The afternoon was spent in the garden, the little girls betaking themselves to a pretty moss-covered arbour, where there was a grand doll's feast. Ida had no less than twenty-three dolls, ranging from the magnificent Rosalind, who had real hair that could be brushed, and was as large as little Sally at home, down to poor little china Mildred, whose proper dwelling-place was a bath, and who had with great difficulty been put into petticoats enough to make her fit to be seen out of it. Now nobody at home could have saved the life of a doll for a single day, and Susan and Elizabeth were both thought far above them; but these beautifully arrayed young ladies had always been the admiration of the heart of Bessie as well as of Annie, and they were not too old for extreme satisfaction in handling their elegant ladyships, and still more their beautiful dinner and tea- service of pink and white ware.
Susan, though she could not write a note, or do lessons like Ida, was older in the ways of life, and played rather as she did with the little ones at home than for her own amusement. She would much rather have had the fun of "cats and mice" with her brothers; and but for the honour of the thing, so perhaps would Annie. However, they were all very happy, getting the dolls up in the morning, giving Mildred washing enough for all the twenty-three, making them breakfast, hearing lessons, in which Ida was governess, and made them talk so many languages that Annie was alarmed. Of course one of the young ladies was very naughty, and was treated with extreme severity; then there was dinner, a walk, an illness, and a dinner-party. While all the time the two real governesses sat in the shade outside, and talked in English or German as best they might, the Fraulein understanding Christabel's English the best, as did Christabel the Fraulein's German. They began to make friends, and to wish to see more of one another.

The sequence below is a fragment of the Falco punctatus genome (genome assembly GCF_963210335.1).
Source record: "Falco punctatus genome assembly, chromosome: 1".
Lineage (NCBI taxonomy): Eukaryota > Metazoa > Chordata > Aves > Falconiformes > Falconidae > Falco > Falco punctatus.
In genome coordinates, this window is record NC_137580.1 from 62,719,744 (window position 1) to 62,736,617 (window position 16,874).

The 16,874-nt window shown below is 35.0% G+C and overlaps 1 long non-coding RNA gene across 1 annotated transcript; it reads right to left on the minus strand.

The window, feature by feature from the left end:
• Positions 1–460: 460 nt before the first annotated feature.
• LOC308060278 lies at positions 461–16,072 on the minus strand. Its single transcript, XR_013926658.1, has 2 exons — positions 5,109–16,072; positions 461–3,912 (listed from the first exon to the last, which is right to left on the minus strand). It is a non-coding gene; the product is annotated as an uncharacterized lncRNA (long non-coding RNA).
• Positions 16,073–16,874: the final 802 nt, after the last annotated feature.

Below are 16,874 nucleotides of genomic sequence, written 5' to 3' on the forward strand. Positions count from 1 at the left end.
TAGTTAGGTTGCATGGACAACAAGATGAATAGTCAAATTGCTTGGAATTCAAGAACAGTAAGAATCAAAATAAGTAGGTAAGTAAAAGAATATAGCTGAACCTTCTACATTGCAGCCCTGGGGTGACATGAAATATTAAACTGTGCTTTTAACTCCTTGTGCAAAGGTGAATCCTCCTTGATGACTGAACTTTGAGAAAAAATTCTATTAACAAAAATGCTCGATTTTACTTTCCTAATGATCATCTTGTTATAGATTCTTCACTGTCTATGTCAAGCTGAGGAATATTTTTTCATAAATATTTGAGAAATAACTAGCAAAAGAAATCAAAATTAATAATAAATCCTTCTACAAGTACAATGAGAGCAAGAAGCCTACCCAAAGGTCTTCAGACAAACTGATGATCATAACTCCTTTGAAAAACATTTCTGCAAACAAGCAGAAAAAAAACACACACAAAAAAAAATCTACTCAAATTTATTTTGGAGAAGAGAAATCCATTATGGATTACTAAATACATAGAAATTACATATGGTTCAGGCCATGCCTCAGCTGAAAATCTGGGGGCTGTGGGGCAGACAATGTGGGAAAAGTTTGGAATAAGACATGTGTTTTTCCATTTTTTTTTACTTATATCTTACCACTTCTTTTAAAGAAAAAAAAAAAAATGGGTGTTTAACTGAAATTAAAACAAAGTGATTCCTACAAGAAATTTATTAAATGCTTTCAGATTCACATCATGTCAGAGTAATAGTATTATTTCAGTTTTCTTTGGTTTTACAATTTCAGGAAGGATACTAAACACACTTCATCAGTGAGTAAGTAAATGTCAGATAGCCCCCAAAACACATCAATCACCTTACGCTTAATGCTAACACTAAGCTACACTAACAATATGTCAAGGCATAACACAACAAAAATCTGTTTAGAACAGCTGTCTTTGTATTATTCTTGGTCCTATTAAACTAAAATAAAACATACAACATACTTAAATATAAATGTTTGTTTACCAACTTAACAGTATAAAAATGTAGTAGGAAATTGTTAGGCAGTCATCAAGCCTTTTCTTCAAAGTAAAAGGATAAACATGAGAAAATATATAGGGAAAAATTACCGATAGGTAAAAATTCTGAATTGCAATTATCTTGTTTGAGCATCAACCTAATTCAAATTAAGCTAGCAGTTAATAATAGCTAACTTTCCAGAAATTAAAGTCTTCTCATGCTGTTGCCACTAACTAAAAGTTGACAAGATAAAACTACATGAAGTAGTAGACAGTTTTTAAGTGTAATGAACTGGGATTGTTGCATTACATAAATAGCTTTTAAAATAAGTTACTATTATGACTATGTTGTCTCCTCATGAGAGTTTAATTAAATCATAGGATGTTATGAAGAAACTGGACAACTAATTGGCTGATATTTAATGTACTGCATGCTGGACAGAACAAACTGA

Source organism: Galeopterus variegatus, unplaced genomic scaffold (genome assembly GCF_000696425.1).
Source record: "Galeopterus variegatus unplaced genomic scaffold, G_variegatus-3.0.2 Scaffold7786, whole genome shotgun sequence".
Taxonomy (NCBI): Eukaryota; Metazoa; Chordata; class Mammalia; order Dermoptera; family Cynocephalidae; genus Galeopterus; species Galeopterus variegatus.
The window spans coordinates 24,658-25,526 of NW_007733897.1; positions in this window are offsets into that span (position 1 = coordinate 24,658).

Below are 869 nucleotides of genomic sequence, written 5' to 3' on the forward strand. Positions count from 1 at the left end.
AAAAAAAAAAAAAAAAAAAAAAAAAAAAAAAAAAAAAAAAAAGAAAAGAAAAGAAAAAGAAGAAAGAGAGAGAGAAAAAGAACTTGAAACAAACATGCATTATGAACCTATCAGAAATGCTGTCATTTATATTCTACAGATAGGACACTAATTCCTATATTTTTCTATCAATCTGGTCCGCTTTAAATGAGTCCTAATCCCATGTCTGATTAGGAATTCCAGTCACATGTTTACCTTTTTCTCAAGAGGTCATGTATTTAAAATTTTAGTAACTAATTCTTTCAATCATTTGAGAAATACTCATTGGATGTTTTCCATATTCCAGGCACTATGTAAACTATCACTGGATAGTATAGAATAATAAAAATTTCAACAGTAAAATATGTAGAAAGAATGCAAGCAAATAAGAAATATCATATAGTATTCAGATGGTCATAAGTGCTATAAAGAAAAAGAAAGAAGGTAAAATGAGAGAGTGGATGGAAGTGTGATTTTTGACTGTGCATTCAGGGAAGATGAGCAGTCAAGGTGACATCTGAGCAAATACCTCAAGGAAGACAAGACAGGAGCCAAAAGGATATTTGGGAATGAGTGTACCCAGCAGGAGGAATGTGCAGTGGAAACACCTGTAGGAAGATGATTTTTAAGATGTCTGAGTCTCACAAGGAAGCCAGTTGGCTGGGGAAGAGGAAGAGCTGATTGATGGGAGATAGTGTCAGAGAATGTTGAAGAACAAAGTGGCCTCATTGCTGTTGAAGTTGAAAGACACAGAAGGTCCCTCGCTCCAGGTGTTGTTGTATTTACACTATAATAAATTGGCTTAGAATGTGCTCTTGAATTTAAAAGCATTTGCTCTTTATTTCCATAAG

There was a walk round the garden, and admiration of the beautiful flowers, and the fountain and pond of gold-fish, till the boys came home, and got hold of the garden-engine for watering, crying out, "Fire! fire!" and squirting out the showers of water very much in the direction of the girls.
Ida became quite crimson red, and got hold of Susan's hand to drag her away; then, as the foremost drops of another shower touched her, she faced about, and said, "Osmond! don't, or I'll tell Mamma." There was a great rude laugh, as of boys who well knew the threat was never put in execution; and poor Fraulein Munsterthal only shook her head at Miss Fosbrook's look of amaze, and said in German that "die Knaben" were far too unartig for her to keep in order. She pitied Miss Fosbrook for having so many in charge as to destroy all peace. And if Sam and Hal had been like these two, Christabel felt that she could have done nothing with them. To her dismay, Osmond and Martin came in to the school-room tea; and she never had thought to feel so thankful for poor dear Susan's slowness of comprehension, for, from their whispers among themselves, and from their poor tormented sister's blushes, she was clear that the "fire" was a piece of bad wit on Susan's red hair. Boys who could so basely insult a guest, and that a girl, she was sure must be bad companions for Sam and Henry. Such little gentlemen as they had been at dinner too, so polite and well-behaved before their father and mother! There could be no doubt that something must be very wrong about them, or they would not change so entirely when out of sight. It is not always true that a child must be deceitful who is less good in the absence of the authorities; because their presence is a help and a restraint, checking the beginning of mischief, and removing temptation; but one who does not fall by weakness, but intentionally alters his conduct the instant the elder is gone, shows that his will has been disobedient all along